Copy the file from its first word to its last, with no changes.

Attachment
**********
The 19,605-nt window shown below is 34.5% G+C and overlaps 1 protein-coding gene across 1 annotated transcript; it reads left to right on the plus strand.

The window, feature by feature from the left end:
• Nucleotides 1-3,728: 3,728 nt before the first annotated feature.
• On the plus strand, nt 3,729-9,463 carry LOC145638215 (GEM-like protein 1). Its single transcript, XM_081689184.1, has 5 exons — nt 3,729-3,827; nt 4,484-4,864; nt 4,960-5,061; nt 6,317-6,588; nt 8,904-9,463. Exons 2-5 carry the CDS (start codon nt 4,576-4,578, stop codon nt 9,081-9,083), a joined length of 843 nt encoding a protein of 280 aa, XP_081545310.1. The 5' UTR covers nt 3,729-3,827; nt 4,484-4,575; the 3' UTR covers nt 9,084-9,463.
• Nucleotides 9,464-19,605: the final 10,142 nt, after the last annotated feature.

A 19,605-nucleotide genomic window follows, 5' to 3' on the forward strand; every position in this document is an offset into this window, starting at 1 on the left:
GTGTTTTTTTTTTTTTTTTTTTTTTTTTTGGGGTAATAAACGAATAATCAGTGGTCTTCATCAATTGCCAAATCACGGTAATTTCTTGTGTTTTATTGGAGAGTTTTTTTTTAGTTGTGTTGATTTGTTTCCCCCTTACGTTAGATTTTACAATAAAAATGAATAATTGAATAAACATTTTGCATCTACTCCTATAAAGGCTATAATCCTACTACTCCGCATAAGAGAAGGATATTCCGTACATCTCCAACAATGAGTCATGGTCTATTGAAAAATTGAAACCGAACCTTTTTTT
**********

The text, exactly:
The 19,605-nt window shown below is 34.5% G+C and overlaps 1 protein-coding gene across 1 annotated transcript; it reads left to right on the plus strand.

The window, feature by feature from the left end:
• Nucleotides 1-3,728: 3,728 nt before the first annotated feature.
• On the plus strand, nt 3,729-9,463 carry LOC145638215 (GEM-like protein 1). Its single transcript, XM_081689184.1, has 5 exons — nt 3,729-3,827; nt 4,484-4,864; nt 4,960-5,061; nt 6,317-6,588; nt 8,904-9,463. Exons 2-5 carry the CDS (start codon nt 4,576-4,578, stop codon nt 9,081-9,083), a joined length of 843 nt encoding a protein of 280 aa, XP_081545310.1. The 5' UTR covers nt 3,729-3,827; nt 4,484-4,575; the 3' UTR covers nt 9,084-9,463.
• Nucleotides 9,464-19,605: the final 10,142 nt, after the last annotated feature.

A 19,605-nucleotide genomic window follows, 5' to 3' on the forward strand; every position in this document is an offset into this window, starting at 1 on the left:
GTGTTTTTTTTTTTTTTTTTTTTTTTTTTGGGGTAATAAACGAATAATCAGTGGTCTTCATCAATTGCCAAATCACGGTAATTTCTTGTGTTTTATTGGAGAGTTTTTTTTTAGTTGTGTTGATTTGTTTCCCCCTTACGTTAGATTTTACAATAAAAATGAATAATTGAATAAACATTTTGCATCTACTCCTATAAAGGCTATAATCCTACTACTCCGCATAAGAGAAGGATATTCCGTACATCTCCAACAATGAGTCATGGTCTATTGAAAAATTGAAACCGAACCTTTTTTT